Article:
Before human arrival, islands of the western Indian Ocean were dominated by giant tortoises weighing about 200kg (440lb), according to a new study that sheds more light on the past diversity of life forms in the region.
The research, published last week in the journal Science Advances, assessed ancient DNA data from bones and museum specimens originating from Madagascar and neighboring islands to reconstruct the evolution and extinction of these giant animals.
“Our study is part of new research that looks at the historical impact of humans on biodiversity,” study co-author Uwe Fritz from the Museum of Zoology in Dresden, Germany, said in a statement.
Tracing the evolution and spread of these creatures, researchers found that Madagascar, Aldabra, and the Seychelles were home to three closely related species of giant tortoises, two of which became extinct in the Middle Ages, a few centuries after Madagascar was colonised by humans.
These three species are not related to five other species that lived on Mauritius, Reunion, and Rodrigues, scientists said.
About 200 years ago, the Madagascar giant tortoises also disappeared after the arrival of the first humans on the islands.
“We often think that humans only started to wipe out species in recent times. But in reality, humans exploited local food resources and changed their environment early on,” Dr Fritz explained.
“As a result, many large animal species disappeared all over the world, including most of the giant tortoise species in the western Indian Ocean,” he added.
Human arrival on the island led to a “major disturbance” of the natural balance of species in the region, according to the study.
On the islands, the giant tortoises, which were originally numerous and weighed up to 200 kg, assumed the role of the mainland’s large animals, scientists say.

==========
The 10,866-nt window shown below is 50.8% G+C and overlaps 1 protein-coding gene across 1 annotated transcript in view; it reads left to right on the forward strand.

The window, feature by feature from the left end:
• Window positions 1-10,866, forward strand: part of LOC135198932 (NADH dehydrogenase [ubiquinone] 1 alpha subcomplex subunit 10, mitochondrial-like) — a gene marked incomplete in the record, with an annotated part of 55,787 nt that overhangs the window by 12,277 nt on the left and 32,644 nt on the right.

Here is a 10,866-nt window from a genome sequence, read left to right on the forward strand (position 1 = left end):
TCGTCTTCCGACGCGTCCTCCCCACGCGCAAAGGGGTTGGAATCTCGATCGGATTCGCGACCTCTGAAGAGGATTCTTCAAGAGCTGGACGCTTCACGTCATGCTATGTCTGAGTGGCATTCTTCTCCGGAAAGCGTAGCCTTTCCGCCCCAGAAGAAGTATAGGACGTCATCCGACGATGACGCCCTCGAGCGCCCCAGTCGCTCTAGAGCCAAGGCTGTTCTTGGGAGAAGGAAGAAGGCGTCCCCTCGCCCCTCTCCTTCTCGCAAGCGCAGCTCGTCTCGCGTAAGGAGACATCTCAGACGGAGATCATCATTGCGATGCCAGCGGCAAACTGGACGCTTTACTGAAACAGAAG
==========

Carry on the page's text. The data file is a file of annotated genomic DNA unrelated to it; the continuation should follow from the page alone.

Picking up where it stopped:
Citing an example, they say some tree species on these islands are currently under extinction threat since the giant tortoises have disappeared.
“This is due to the fact that the trees’ seeds could only germinate once their hard shells had been partially digested by the tortoises after having been eaten,” Dr Fritz explained.
“Since the disappearance of the tortoises, saplings have no longer been able to germinate. This shows that the loss of a species can trigger a fatal domino effect in the ecosystem,” he added.
Analysing DNA from small pieces of bone samples, researchers could isolate genetic material which suggests another extinct tortoise species – Astrochelys rogerbouri – existed on Madagascar which reached a “carapace length” of about half a metre.
“Radiocarbon dating of the bone revealed that this species lived on Madagascar as late as the Middle Ages and, like the giant tortoises, must have disappeared after the arrival of humans,” Dr Fritz said.
“Similar discoveries can certainly be expected in other groups of animals as well,” he added.